Bending-active structures produce efficiently complex curved shapes made of flat or straight elements . To this purpose, these are brought into a deformation state of elastic bending. In the past, such structural systems were empirically explored and adopted in vernacular architecture contexts because of their efficiency. For instance arches and domes were produced by curving branches or reeds. After being neglected for years, nowadays the availability of simulation techniques, which gives control of form-finding and verification processes, renews the appeal of such lightweight and efficient structures [2,3,4,5,6,7]. While in the past the main advantage was to have a cheap technology to build even doubly curved surfaces, nowadays the main reason to adopt this technique lies in the reduced weight and the economy of producing flat panes regardless of the curvature they will have once installed .
The bending-active technology characterizes different structural types such as plate shells , hybrids composed of membranes with elastically bent battens , and various types of adaptive and elastic kinetic structures .
The workflow adopted for the FlexMaps Pavilion (Fig. 1) uses a fully automated approach for the definition and the control of the mesostructures (base geometry) and consequently of the material behavior. In the present work, an existing optimization method  is being utilized in a novel application domain of architectural-scale objects. Similar to other architectural-scale bending-active methods [8, 11], the present method allows for controlling the shape by means of a numerical form-finding. Hence, the load-bearing elements are altered in search for their best configuration, so that once assembled the obtained shape results as close as possible to an input target geometry. This is a step towards a designer/artist-oriented tool.
Compared to other architectural methods used for bending-active structures, another novelty of the present approach lies in the assembly. In post-restrained structures where the components are bent and fixed to the ground, a common approach is to post-tension the overall shape that initially lies in the flat position. This procedure requires external facilities, a large work area and usually requires the whole shape to be developable. Conversely, the FlexMaps approach is based on bending and assembling the single mesostructured element, which lays flat in the rest configuration. Eventually, the final shape of the structure results from internal elastic forces that redistribute among the elements once they are all connected. The construction sequence consists in bending the panels, one at a time, and progressively connecting them to the neighboring ones. This procedure has the advantage of requiring only a minimal amount of bending energy and can be performed by hand. The two cost-saving characteristics of the FlexMaps Pavilion originate from the easy fabrication that is obtained by producing a flat segmented array of panels, and from the simple assembly procedures that does not require any specialized manpower nor other tools. In FlexMaps examples, active-bending should be regarded in a broader sense of either bending and torsion deformations.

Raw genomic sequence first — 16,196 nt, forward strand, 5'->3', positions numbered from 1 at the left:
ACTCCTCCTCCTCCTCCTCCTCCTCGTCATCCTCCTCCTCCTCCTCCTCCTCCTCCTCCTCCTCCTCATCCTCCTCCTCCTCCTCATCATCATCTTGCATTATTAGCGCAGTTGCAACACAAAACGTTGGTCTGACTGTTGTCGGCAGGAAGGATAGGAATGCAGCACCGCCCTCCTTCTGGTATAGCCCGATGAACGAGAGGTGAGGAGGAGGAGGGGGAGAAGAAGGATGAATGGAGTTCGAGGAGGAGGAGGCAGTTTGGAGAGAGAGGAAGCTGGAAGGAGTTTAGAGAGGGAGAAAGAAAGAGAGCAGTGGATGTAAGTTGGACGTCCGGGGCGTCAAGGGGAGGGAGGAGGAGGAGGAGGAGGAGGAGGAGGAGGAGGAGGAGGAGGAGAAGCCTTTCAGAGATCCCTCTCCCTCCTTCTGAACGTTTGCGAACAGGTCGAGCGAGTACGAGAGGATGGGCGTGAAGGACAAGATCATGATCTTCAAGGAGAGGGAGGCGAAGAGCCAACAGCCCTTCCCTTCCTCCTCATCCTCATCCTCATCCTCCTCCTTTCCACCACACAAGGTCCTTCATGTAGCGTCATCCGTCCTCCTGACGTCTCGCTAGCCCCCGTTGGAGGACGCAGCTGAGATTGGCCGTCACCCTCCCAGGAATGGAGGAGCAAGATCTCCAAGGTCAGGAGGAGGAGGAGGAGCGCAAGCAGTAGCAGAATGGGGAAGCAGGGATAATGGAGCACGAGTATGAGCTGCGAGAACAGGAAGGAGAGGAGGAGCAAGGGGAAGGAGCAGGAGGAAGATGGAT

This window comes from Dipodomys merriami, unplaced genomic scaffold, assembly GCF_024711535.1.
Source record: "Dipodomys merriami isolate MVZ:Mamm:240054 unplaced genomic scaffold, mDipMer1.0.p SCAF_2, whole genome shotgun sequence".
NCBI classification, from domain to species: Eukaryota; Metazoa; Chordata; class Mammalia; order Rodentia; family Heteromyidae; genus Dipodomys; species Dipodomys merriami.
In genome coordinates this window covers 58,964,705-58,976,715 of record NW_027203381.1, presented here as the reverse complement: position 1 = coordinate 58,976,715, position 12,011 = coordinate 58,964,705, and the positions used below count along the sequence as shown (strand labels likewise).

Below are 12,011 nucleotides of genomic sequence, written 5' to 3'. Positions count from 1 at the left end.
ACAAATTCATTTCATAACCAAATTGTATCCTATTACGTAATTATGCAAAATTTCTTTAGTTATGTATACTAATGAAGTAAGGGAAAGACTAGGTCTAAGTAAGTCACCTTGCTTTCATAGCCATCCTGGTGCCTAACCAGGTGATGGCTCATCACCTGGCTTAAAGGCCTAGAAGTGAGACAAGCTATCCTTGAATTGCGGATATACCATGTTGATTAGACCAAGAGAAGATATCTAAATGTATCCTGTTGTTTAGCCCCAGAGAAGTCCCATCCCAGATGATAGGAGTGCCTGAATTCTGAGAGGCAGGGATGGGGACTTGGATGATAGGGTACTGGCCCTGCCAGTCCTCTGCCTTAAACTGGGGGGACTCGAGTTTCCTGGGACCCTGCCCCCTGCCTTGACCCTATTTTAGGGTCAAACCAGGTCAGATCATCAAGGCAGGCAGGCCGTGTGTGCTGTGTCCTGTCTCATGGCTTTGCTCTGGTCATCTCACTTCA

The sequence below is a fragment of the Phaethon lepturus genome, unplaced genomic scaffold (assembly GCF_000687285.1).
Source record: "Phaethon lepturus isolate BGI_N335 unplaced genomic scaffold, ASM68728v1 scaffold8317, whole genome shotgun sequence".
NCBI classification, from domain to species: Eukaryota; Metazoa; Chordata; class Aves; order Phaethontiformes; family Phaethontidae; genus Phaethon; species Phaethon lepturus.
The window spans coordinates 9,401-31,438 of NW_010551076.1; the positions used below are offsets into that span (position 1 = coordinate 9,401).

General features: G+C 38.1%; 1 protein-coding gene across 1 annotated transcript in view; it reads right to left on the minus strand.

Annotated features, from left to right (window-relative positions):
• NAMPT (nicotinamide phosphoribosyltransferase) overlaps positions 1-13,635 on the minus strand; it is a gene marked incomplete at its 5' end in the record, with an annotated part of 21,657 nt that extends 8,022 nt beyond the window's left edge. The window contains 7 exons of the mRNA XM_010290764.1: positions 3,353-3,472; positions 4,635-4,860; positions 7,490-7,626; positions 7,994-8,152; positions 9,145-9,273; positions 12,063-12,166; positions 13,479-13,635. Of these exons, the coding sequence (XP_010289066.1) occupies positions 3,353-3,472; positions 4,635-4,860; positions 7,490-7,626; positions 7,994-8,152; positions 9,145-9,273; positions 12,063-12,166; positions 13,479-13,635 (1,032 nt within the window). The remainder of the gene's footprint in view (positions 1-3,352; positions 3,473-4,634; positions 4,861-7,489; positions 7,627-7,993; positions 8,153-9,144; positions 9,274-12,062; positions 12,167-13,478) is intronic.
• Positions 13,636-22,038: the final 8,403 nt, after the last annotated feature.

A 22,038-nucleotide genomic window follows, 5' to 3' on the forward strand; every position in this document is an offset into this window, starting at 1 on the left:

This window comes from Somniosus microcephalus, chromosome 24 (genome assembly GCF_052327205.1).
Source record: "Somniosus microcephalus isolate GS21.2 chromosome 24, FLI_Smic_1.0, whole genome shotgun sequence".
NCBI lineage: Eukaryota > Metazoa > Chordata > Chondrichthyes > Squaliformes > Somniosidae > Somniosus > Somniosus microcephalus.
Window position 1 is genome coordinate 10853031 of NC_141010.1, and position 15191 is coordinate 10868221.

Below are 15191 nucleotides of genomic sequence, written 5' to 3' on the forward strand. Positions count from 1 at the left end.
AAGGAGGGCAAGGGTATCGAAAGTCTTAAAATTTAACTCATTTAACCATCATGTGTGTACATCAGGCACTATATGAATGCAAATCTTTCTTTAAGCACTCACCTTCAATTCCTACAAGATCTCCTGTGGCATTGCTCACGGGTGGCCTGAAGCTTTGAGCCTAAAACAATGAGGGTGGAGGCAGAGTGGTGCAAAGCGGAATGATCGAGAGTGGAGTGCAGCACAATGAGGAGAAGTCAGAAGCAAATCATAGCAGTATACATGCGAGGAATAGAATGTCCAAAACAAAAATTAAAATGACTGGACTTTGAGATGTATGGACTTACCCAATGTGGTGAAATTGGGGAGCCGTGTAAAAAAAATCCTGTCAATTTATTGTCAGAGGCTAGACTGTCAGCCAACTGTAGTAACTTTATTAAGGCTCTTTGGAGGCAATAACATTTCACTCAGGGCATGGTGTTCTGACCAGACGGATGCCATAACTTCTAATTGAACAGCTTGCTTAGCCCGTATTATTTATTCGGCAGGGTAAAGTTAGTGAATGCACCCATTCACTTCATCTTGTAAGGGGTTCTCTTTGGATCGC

The main issue of bending-active structures is that the elastic bending causes initial stress. This lowers the stress reserves that the structure may attain due to external loading. The spiral geometry, which is the main idea behind the present project, tackles this point. Having a spiral path instead of a linear path brings to minor bending stress for the same curvature. This phenomenon can be well observed from the example in Fig. 2, in which it is reported the stress obtained through FEA for three different panels that are deformed with the same given curvature.
Moreover, the spiraling geometry can be favorably modified to obtain bespoke FlexMaps panels in order to accommodate local curvature demands. A modification in the geometry consequently varies the bending stiffness, which in turn affects the bent shape, since all the panels tend to preserve a uniform stress once assembled. This approach corresponds to designing custom mechanical properties without changing the material but only by acting on the geometric parameters of spirals.
The objective of this work is to apply and validate the algorithm  for architectural design intents. The opportunity of testing the feasibility and extending this work from small objects to large scale objects has been provided by the call for “Competition and exhibition of innovative lightweight structures” organized in 2019 by the IASS Working Group 21 “Advanced manufacturing and materials” . The competition posed as a limit for the experimental structure to fit a maximum volume of 4.00x4.00x4.00 meters. Moreover, all the components should have fit into a maximum of six boxes up to 1.00x0.75x0.65 m and \(32\ kg\) each in order to be transportable by airplane.
We designed a non-trivial shape of a non-developable twisted arch with varying curvature demand, which has been later segmented in patches of the dimensions required for shipping. Special attention has been given to the plywood material selection, whose properties have been used to inform the reduced model that is embedded in the optimization routine, and for a subsequent FE validation of the design. In this pipeline, this latter step is fundamental to verify the real structural behavior of the Pavilion and to check its safety.